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QUALITATIVE RESEARCH WITH TAE STEPS THINKING AT THE EDGE:Theory and Applications

訳者
木田満里代[得丸智子著] 
シリーズ
 
助成
 
判型
A5 
ページ
250 
定価
本体 2800+税 円 
発行日
2011年6月1日 
ISBN
ISBN978-4-86327-145-6 
Cコード
C3011 
ジャンル
教育〈教育学〉
 
内容
This advocates efffectiveness of applying TAE
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   SECTION1:Applying TAE to Qualitative Research

Chapter 1:Qualitative Research and TAE
 1. Qualitative Research and Creation of Meaning
  1.1 Qualitative research is interested in meaning
  1.2 Qualitative research is a field of research to create meaning
  1.3 Qualitative Research and Sensitizing Concepts
 2. Why TAE?
  2.1 What is TAE?
  2.2 Define a Felt Sense clearly
  2.3 Steps are specific to visualize the process
  2.4 Clearly linked to the underlying theory
  2.5 What does TAE pursue?
  2.6 TAE principles
  2.7 Compatible with other methods
 3. What TAE Can Do
  3.1 To create meaning systematically from experience
  3.2 Particulars participate in universals (IOFI)
  3.3 Widely applicable from daily review to research
  3.4 Applicable to the type of data that are mediated via felt sense
   3.4.1 When working on one’s own experience as the subject matter
   3.4.2 When working on another person’s experience
Chapter 2:TAE and Gendlin’s Theory of the Creation of Meaning
 1. Moving back and forth between entitizing and universalization
 2. Experiencing is always more complex than form
 3. Functions of a felt sense
  3.1 A felt sense calls forth symbols
  3.2 A felt sense is progressing with selected symbols
  3.3 Dealing with symbols operationally, separately from the felt sense
Chapter 3:Applying TAE to Qualitative Research
 1. Overview of TAE STEPS
  14 STEPS
  Characteristics of the Three Parts
 2. Before starting Part 1
 3. Part 1
  STEPS 1-5:SPEAKING FROM THE FELT SENSE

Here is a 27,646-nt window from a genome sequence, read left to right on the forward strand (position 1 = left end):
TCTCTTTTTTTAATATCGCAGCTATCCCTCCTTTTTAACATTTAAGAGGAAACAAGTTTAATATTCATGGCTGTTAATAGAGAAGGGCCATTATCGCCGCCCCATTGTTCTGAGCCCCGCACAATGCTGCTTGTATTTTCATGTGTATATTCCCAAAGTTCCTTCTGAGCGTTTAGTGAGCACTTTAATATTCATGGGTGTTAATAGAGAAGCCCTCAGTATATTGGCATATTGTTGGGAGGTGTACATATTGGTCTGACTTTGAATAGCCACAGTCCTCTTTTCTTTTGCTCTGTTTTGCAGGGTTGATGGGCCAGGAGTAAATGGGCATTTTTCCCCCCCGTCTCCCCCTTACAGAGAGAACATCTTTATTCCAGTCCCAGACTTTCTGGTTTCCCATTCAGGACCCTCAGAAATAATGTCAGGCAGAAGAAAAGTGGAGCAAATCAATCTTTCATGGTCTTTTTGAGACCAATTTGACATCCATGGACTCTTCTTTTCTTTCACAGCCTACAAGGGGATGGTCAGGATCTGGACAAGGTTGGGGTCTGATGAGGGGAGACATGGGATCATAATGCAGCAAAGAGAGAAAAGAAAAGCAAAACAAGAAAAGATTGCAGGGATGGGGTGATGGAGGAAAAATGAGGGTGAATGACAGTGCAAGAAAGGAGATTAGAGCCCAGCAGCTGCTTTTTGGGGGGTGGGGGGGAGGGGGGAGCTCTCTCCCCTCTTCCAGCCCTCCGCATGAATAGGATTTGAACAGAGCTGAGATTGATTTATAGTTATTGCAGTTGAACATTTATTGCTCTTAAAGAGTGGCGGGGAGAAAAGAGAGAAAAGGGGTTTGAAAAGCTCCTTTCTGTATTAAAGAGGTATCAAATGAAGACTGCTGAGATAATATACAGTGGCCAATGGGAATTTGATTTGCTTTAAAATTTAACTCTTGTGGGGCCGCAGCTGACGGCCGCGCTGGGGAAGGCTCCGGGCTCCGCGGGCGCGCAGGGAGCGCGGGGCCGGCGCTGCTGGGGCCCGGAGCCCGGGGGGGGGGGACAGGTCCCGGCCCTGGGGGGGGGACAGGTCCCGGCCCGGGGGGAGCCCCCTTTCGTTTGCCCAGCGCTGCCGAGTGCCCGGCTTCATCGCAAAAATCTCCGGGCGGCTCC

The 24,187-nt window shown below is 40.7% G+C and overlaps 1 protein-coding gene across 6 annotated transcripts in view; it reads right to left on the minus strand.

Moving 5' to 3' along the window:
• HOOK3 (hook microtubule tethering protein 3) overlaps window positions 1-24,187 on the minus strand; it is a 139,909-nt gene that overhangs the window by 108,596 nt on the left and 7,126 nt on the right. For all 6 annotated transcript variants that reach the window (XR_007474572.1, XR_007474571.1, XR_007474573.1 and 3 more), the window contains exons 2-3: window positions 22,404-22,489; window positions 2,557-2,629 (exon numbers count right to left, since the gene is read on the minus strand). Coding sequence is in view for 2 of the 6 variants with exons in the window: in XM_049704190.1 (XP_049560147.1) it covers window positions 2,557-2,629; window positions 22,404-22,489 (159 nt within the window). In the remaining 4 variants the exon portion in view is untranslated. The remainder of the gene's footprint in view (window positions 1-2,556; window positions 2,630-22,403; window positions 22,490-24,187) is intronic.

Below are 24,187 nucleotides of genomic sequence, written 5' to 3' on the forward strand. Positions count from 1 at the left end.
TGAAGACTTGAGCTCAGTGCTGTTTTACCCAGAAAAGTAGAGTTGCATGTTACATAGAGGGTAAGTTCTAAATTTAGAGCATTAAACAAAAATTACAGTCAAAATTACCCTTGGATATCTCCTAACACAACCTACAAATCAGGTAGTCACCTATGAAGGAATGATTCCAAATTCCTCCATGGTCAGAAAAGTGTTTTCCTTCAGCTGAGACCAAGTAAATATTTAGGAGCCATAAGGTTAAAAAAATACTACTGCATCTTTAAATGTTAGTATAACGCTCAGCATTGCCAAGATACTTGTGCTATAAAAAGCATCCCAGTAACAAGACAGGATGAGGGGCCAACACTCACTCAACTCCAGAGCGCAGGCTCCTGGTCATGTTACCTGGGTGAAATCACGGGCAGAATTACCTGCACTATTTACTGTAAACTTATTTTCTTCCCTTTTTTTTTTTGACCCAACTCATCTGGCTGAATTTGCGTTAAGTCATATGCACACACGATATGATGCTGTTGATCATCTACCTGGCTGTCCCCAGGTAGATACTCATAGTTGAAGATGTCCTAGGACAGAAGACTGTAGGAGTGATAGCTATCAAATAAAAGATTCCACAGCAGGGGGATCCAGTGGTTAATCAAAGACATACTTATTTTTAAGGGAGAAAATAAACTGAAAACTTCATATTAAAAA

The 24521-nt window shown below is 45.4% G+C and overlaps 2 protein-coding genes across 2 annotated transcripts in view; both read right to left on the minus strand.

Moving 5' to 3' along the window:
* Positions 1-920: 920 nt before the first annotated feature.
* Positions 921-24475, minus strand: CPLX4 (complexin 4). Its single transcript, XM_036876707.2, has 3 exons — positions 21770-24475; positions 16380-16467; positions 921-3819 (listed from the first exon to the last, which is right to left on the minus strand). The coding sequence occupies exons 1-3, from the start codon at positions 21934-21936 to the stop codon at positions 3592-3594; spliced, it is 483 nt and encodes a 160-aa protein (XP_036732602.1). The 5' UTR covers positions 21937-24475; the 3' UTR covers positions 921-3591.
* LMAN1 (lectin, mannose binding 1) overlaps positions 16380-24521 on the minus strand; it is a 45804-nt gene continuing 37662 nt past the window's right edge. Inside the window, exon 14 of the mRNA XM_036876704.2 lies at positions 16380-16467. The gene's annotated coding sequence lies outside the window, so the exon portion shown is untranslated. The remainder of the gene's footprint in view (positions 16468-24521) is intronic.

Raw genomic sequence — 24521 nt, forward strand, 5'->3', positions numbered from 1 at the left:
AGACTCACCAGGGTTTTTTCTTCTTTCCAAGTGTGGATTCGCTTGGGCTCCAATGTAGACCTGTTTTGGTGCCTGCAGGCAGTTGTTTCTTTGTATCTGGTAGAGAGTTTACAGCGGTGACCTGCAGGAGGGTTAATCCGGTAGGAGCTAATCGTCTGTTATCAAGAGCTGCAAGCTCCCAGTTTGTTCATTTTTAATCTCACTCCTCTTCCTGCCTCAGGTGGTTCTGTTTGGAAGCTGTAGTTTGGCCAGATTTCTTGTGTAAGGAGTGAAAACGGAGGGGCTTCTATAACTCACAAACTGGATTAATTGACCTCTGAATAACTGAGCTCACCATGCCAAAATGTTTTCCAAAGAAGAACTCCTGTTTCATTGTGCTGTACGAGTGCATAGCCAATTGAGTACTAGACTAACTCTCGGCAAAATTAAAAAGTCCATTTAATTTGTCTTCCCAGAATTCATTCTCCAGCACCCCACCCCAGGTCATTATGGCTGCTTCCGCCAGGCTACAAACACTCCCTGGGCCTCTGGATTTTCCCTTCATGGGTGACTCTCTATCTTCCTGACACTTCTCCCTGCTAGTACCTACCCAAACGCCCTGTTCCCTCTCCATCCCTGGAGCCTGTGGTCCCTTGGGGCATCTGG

Step 1:Let a felt sense form
  Step 2:Find what is more than logical in your felt sense
  Step 3:Notice that you don’t mean the standard definitions of the words
  Step 4:Write a sentence or fresh phrase to say what you wanted each keyword to mean
  Step 5:Expand what you wanted each word to mean by writing fresh, linguistically unusual sentences
 4. Part 1:Summary
 5. Before Starting Part 2
 6. Part 2
  STEPS 6-9:FINDING PATTERNS FROM FACETS (INSTANCES)
  Step 6:Collect Facets
  Step 7:Allow the facets to contribute detailed structure
  Step 8:Cross the facets
  Step 9:Write freely
 7. Part 2:Summary
 8. Before Starting Part 3
 9. Part 3
  STEPS 10-14:BUILDING THEORY
  Step 10:Choose terms and link them
  Step 11:Inquire into the inherent relations between the terms
  Step 12:Choose permanent terms and interlock them
  Step 13:Apply your theory outside your field
  Step 14:Expand and apply your theory in your field
 10. Part 3:Summary
Chapter 4:Reading a Literary Work with TAE
 1. Part 1
  STEPS 1-5
 2. Part 2
  STEPS 6-8
  STEP 9
 3. Part 3
  STEP 10
  STEP 11
  STEP 12:1st Half
  STEP 12:2nd Half
  STEP 13
  STEP 14

   SECTION2:Gendlin’s Theory on the Creation of Meaning in the Background of TAE

Chapter 5:Gendlin’s Theory of the Creation of Meaning
 1. The body is a concrete mass in process
  1.1 B-EN process
  1.2 Occurring into implying
  1.3 Implicit ‘type-a’ and first universals
 2. Direct reference is minimal symbolization
  2.1 Human beings can perceive experiencing through direct reference
  2.2 Direct Reference
  2.3 Felt Sense
  2.4 Second universals (1) “as such”
 3. Patterns are the most primitive symbols
  3.1 Humans have the capacity to find patterns
  3.2 Doubling
  3.3 Separation of patterns
  3.4 Patterns function by means of implicit intricacy
  3.5 Second Universals:Pattern (2)
 4. Language develops from Patterns
  4.1 Mesh
  4.2 Beginning of symbols
  4.3 Three types of carrying-forward
  4.4 Cluster and lateral crossing
  4.5 Collective crossing and category
  4.6 Collective crossing by using words
  4.7 Third universals
 5. Seven modes of functional relationship between felt sense and symbol
  5.1 Direct Reference
  5.2 Recognition, and Explication
  5.3 Metaphor, and Comprehension
  5.4 Relevance, and Circumlocution
  5.5 The act of having a conversation
 6. Creative Regress, and Direct Referent
  6.1 Creative Regress
  6.2 Versioning
  6.3 Monad-Diafil Development
 7. Responsive Order

Exercises
 Exercise 1. Relaxing
 Exercise 2. Straw Dance
 Exercise 3. Expressing Yourself Using Colors
 Exercise 4. Analogy
 Exercise 5. Finding a Favorite Place
 Exercise 6. Finding a Pattern from Fables and Crossing
 Exercise 7. What is Important
 Exercise 8. Working with a Short Story
 Theory Columns
  Column 1. Direct Reference and Creative Regress
  Column 2. Creating a Likeness
  Column 3. Constructing a common organization
  Column 4. Constructing a logic

Notes
References
Appendix:TAE-based analysis of qualitative research data

Index
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